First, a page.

Handicapping Le Tour

A confirmed bike nut such as myself would be thoroughly remiss if he didn’t take the chance to comment on the Tour de France. So, here’s my take on the Grand Boucle:
For the general classification (Yellow Jersey):
Lance Armstrong – amazingly, the “safe bet” for a hors categorie seventh consecutive win. Though he’s had fewer racing days than in any recent year, there’s no sign that his form has suffered. If Le Boss makes it to Paris, he’ll be on the top step of the podium. However, he’s not guaranteed to make it to Paris. I wonder if he’s used up his racing luck over the past six years.
Ivan Basso – revealed vastly improved time trialing skills in this year’s Giro d’Italia but succumbed to a stomach problem that cost him huge amounts of time in the mountains. Assuming he stays healthy and shiny-side up through the first week, he’ll be Lance’s biggest threat.
Jan Ullrich – Lance perpetually identifies Der Kaiser as his closest rival, but he has not shown the requisite ability to attack on steep mountain passes. T-Mobile has made a show of focusing on the GC win, dumping former multiple green jersey winner Erik Zabel from the Tour team. But I simply don’t think the formula will work.
Alexander Vinokourov – Ullrich’s erstwhile lieutenant is more likely to land on the podium than he is, in my estimation. He had a convincing stage win on Mount Ventoux at June’s Dauphin

Soldier Ride 2005

I’m somewhat reluctant to admit that I had to find out about this from the Today Show this morning, since it pushes at least two of my buttons pretty hard, but I’m glad I did turn on the tube this morning. Soldier Ride is a charity ride created to support our brothers and sisters in arms who have been maimed in combat. Right now, a team of amputees from Iraq and Afghanistan are completing a cross-country ride. The Today spot was in Illinois. I got this from the journal on the website:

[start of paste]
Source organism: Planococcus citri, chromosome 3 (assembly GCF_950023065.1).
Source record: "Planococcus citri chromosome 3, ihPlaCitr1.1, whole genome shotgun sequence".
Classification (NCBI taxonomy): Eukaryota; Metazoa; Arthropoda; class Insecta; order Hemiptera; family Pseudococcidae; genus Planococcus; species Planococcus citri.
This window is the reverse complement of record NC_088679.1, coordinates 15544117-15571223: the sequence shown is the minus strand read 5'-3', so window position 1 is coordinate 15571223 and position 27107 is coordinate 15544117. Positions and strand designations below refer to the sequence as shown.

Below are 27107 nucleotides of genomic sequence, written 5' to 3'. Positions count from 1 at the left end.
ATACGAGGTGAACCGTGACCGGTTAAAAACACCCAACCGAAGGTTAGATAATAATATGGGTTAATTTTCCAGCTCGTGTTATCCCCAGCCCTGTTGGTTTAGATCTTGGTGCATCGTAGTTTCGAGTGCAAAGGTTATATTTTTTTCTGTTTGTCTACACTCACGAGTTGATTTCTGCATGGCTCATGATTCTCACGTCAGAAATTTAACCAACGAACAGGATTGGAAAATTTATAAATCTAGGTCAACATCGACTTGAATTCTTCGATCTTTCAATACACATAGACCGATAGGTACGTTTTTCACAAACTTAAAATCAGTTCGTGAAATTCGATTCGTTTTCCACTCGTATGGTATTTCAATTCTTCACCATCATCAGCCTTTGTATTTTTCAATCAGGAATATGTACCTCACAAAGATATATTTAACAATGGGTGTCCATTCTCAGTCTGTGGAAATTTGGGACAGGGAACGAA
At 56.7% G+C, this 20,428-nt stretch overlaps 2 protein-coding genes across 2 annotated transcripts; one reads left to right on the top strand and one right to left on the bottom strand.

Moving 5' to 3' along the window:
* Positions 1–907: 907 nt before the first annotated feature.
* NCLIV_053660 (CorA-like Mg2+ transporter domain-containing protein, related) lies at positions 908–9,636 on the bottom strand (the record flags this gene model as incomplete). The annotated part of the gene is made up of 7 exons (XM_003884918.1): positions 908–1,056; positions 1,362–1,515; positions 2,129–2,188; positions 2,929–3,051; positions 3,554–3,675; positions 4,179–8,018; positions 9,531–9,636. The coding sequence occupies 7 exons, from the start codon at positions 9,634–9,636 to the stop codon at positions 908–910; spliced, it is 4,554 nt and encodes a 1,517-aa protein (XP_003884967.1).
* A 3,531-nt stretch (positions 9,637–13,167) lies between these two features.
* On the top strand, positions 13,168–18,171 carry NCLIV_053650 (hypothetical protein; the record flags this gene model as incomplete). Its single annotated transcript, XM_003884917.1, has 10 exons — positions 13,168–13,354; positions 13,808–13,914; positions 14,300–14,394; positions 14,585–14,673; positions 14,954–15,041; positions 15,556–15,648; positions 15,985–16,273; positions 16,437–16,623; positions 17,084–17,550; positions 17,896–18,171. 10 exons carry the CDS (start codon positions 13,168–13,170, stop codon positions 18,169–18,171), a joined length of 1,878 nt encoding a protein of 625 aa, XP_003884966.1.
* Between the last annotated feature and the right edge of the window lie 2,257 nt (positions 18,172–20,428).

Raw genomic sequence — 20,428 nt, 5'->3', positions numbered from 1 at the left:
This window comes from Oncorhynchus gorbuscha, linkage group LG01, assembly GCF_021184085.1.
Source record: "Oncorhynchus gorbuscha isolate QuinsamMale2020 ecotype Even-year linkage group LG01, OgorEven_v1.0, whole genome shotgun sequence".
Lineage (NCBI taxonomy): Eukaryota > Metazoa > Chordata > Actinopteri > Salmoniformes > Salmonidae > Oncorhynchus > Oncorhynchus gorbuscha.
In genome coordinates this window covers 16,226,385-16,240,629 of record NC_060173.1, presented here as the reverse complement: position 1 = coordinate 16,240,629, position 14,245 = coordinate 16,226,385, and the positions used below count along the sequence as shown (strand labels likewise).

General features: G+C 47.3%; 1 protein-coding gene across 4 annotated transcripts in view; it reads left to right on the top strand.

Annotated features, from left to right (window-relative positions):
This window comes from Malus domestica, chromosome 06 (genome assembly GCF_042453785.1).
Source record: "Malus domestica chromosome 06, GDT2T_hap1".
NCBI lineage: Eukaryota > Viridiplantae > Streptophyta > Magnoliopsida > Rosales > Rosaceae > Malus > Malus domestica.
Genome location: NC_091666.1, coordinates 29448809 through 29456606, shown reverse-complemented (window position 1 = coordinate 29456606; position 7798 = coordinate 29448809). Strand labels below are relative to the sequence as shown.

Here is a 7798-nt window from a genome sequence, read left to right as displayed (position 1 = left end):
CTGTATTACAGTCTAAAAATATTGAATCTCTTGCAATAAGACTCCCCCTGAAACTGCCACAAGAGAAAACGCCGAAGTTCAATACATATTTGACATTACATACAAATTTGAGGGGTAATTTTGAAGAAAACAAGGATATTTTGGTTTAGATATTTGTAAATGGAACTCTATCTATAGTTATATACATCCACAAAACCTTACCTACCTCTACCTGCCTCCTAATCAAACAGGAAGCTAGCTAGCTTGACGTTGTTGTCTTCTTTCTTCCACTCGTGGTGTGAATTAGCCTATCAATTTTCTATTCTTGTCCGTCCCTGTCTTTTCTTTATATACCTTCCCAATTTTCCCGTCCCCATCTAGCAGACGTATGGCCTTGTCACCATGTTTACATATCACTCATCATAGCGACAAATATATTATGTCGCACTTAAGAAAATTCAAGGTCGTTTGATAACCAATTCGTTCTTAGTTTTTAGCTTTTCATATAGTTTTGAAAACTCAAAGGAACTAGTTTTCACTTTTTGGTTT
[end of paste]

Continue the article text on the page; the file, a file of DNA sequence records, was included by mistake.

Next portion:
June 14, 2005 – After about 45 miles Lonny’s prosthetic leg started to irritate his stump. Rather than quit and ride in the RV, he took it off and rode the rest of the day on one leg. Enough said.

Indeed. I don’t expect you to donate to these guys simply because I did, but I do think it’s worth pointing out that there are still gaps in the support system for our troops. The VA and active-duty military medical systems are far better than they were during the Vietnam era but they are struggling to keep up with the stream of amputees who need months or years of rehab at Walter Reed or other specialized facilities, usually far removed from home. This imposes a tremendous financial and emotional burden on what is usually a young, struggling family. Soldier Ride and the Wounded Warrior Project stand in that gap.

Cyclonauts Road Race, Monson, MA, 6/18/2005

Amateur road races, at least here in New England, are relatively rare compared to their criterium or circuit race counterparts. While there are no hard and fast rules, criteriums usually cover many loops of a short course, 1.5 miles or shorter. Circuit races have a longer loop, say up to 10 miles or so, and the number of laps drops appropriately. Road races involve either One Big Loop or perhaps a large loop followed by a finising loop.
Given my current (low) level of training and commitment to racing, I like road races quite a bit more than crits or circuit races. Road races place much less emphasis on cornering skill, generally have a much steadier pace, and offer a much lower chance of getting lapped and pulled. For these reasons I looked forward to the Cyclonauts race, hoping to redeem myself a little bit after my last outing.

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Kill your telephone

Tonight I tried Skype for the first time, and I’m impressed. It has excellent voice quality, using full-spectrum sound as opposed to the ~2.5KHz band of a normal telephone. We had a few drops but not any worse than my cell phone. If you can get used to talking to your computer instead of a phone handset, this can replace the phone for a lot of situations. Oh, and it’s free. As far as I can tell, though, Skype does not encrypt the voice channels so I wouldn’t use it for sensitive communications.

Wachusett Circuit Race, 5/28/2005

May 2005 was one of the rainiest Mays on record in Boston. We had a grand total of six sunny days, and we got rain on a few of those. Most of the weekends were gray, rainy and cold – fine for March, but really disappointing for May. So, when the forecast promised a sunny morning for the Wachusett Circuit Race in Gardner last weekend, I knew the field would be ready to rock. I signed up with two clubmates for the combined Cat 4/5 field, scheduled for 10 laps of the 3.4-mile circuit. Because the fields were combined I knew I’d probably be in over my head, but I have few illusions about my ability to win. After everything I’ve put my body through in the last decade or so, the miracle is not that I race well, it’s that I can roll to the start at all.

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